The Grand History of El Dorado County’s Oldest Church
10/02/2015 02:39PM ● Published by Jerrie Beard
Men from all occupations—blacksmiths, bankers, farmers, shopkeepers and preachers—were among those headed to the gold fields in 1848 and 1849. While many succumbed to the temptations of alcohol and gambling, others retained their morals, and the preachers gathered their flocks. In Placerville, the Methodist faith was preached by Reverend Hosford in 1848, and Reverend Joseph Meek organized Methodist churches in Coloma and Placerville. In 1851, Reverend Bateman organized a church building program, which culminated in the construction of the Methodist Episcopal (M.E.) Church on the hillside above Cedar Ravine overlooking Main Street.
The church was constructed with local timber, and the finished siding was brought around the Horn from the East Coast. The little church lacked only one thing—a bell—so the congregation raised funds, and two parishioners were sent to San Francisco in search of one. A suitable bell was found on the hull of a beached ship: the Straffordshire. The owner was located and the bell purchased.
By 1861, the congregation had outgrown the church, so money was raised to build a bigger one on five acres of land donated by parishioner Frank Goyan Sr., an immigrant from England who came to Placerville in 1853. The new brick edifice and cemetery was located at the corner of Cedar Ravine and Main Street, where C&H Auto Parts now stands. The original wooden church was sold and moved down the hill to a foundation on Cedar Ravine where it served as living quarters; the bell was moved to the schoolhouse.
In 1920, Mr. and Mrs. Charles Schaeppi purchased the original church building and donated it to the M.E. Church. It was refurbished and a second story was added, which served as a classroom, office and youth center.
In 1944, the properties of the M.E. Church and the First Presbyterian Church of Placerville merged and articles of incorporation were affected to form El Dorado County Federated Church. In 1953, the Federated Church building (located on Thompson Way) was dedicated. The brick church on Main Street was sold in 1959—along with two smaller adjoining buildings—to Art Howe who wanted the property for commercial buildings.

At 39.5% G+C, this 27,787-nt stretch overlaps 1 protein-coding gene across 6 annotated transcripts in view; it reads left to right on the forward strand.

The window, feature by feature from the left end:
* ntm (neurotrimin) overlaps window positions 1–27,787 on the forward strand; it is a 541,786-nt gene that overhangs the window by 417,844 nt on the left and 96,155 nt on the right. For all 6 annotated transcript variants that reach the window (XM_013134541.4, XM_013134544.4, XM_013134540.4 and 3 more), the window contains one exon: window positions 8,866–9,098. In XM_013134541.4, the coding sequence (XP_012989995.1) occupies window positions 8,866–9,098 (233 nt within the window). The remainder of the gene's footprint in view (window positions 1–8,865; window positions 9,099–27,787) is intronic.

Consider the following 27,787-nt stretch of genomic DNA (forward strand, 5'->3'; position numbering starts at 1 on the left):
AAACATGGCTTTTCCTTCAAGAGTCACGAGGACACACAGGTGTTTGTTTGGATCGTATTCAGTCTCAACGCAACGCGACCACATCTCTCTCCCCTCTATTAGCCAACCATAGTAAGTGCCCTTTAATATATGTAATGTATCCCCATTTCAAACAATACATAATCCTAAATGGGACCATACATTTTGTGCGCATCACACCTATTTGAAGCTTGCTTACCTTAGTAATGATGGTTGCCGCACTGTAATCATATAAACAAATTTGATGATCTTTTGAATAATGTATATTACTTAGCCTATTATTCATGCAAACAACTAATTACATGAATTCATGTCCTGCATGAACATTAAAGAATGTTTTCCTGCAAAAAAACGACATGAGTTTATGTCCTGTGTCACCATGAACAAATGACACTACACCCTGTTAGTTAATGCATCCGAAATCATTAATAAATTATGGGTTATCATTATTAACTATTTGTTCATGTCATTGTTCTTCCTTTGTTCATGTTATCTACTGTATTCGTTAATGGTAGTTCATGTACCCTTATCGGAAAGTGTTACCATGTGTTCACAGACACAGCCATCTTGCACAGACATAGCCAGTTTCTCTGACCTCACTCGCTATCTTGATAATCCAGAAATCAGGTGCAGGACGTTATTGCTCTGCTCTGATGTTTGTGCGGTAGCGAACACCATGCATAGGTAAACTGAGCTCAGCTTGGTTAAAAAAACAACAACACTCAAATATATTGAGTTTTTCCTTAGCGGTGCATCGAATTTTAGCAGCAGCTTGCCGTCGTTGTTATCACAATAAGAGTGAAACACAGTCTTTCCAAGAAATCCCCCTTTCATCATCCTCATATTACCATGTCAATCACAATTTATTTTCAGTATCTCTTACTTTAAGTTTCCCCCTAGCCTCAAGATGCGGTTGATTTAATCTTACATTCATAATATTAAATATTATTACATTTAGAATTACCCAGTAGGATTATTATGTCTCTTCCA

In 1961, during the destruction of the two-story building next to the brick church, workers “suddenly came upon a startling discovery—there was a separate small building inside the one he was tearing down!” reported the Mountain Democrat on July 7, 1961. “A little more investigation determined the origin of the structure…it was the original wooden Methodist church, built in Hangtown in 1851.”
John Hassler, president of the Historical Society in 1961, worked with the El Dorado County Chamber of Commerce, the Historical Society and members of the community, to have the little church dismantled piece by piece and moved to land behind Federated Church on Thompson Way. One of the larger contributors was Dr. Frank Gerbode of San Francisco who had grown up in Placerville. He provided monetary support and was instrumental in locating and returning the old ship bell, which had made its way to San Francisco over the years.
The refurbished M.E. Church was dedicated on July 30, 1961, and currently serves as a small chapel, meeting room and classroom.